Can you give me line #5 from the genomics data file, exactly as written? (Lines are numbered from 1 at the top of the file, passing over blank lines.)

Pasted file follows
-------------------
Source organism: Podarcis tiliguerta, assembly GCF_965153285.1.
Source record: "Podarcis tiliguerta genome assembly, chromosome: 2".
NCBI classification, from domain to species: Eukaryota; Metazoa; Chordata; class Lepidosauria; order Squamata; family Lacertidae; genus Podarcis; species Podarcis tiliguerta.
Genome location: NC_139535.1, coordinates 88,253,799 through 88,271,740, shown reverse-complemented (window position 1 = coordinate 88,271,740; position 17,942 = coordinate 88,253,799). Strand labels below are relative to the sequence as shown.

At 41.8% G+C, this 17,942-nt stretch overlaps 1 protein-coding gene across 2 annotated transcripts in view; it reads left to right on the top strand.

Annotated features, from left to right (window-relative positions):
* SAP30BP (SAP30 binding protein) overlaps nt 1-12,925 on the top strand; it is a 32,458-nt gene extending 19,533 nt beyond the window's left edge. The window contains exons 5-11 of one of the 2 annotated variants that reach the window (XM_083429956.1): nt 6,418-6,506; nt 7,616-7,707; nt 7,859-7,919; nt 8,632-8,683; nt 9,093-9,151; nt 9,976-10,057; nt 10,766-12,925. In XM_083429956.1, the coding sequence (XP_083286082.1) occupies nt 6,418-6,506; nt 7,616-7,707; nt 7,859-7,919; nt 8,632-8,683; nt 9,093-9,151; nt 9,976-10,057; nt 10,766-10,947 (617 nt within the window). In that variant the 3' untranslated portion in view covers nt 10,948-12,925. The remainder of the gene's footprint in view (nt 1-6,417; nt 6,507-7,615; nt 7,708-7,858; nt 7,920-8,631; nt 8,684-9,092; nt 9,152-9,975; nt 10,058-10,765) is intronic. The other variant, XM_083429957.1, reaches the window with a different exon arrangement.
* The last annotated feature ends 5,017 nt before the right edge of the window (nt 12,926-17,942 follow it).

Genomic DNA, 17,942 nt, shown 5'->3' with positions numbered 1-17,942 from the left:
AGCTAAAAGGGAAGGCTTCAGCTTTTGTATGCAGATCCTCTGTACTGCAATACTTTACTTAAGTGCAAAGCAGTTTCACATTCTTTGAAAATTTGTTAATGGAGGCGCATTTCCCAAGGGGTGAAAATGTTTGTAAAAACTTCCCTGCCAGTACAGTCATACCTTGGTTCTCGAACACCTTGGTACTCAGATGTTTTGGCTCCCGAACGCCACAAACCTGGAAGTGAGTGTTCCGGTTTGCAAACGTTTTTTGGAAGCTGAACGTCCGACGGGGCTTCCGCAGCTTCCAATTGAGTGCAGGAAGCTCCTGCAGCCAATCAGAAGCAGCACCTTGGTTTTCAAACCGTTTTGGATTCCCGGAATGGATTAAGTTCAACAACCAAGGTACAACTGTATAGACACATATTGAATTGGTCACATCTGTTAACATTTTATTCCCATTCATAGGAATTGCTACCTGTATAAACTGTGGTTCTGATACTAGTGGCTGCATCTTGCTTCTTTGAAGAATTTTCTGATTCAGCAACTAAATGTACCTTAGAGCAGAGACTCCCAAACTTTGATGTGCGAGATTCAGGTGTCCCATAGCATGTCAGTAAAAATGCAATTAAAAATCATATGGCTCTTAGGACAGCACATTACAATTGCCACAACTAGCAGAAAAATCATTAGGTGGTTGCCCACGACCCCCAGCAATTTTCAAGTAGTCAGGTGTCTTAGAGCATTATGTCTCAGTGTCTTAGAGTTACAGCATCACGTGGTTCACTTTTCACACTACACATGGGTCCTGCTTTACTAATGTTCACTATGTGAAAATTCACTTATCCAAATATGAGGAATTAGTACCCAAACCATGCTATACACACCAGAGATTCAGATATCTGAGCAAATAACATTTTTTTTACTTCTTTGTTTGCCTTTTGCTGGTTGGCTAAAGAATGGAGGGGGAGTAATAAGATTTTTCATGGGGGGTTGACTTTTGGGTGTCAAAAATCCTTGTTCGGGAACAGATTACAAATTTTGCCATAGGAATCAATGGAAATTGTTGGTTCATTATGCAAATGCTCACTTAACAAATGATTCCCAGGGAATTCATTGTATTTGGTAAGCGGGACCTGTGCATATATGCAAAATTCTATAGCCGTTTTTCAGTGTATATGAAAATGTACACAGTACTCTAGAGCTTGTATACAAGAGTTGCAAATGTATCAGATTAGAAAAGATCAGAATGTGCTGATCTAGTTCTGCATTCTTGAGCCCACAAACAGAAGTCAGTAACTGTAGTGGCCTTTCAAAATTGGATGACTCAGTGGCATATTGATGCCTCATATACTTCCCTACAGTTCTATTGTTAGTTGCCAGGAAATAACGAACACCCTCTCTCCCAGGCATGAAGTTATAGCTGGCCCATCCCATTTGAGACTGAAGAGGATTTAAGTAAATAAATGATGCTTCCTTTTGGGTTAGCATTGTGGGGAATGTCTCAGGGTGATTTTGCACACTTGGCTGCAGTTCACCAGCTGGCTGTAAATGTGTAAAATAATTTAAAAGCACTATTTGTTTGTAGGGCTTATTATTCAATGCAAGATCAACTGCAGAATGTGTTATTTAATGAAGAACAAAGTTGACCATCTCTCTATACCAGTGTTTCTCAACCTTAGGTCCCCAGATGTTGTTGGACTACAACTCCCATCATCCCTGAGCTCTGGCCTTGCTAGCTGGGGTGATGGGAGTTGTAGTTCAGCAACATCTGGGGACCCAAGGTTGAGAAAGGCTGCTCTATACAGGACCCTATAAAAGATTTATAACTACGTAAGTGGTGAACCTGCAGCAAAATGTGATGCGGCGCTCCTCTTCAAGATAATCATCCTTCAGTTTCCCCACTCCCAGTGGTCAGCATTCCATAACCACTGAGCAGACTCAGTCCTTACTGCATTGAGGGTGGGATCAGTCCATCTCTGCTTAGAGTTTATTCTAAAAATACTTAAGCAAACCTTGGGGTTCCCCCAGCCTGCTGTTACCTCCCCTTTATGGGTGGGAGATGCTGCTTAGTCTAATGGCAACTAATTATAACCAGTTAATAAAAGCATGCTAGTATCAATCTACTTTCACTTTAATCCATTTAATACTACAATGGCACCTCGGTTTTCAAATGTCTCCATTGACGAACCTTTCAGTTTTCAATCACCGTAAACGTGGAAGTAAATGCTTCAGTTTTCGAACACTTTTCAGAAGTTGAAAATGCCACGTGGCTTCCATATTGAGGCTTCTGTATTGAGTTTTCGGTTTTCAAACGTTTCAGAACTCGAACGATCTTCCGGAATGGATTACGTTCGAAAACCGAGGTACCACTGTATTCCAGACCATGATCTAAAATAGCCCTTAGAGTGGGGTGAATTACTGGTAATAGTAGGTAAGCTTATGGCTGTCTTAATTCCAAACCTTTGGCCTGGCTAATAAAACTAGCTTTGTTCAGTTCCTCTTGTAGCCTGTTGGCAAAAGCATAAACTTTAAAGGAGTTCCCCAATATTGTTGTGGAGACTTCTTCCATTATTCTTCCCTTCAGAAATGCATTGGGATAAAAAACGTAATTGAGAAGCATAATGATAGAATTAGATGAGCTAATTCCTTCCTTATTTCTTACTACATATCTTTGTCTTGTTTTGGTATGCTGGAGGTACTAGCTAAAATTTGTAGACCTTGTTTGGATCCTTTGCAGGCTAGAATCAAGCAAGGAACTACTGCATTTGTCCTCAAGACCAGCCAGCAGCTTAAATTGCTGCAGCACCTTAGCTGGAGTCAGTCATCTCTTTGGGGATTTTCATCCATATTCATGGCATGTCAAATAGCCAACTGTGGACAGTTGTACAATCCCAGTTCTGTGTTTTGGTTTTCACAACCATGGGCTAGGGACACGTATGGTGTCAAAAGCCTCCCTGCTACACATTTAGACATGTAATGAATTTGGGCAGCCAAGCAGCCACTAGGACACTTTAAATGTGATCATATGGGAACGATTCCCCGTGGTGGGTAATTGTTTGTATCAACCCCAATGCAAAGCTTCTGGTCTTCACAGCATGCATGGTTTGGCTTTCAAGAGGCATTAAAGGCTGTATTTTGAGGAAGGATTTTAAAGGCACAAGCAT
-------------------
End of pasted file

At 41.8% G+C, this 17,942-nt stretch overlaps 1 protein-coding gene across 2 annotated transcripts in view; it reads left to right on the top strand.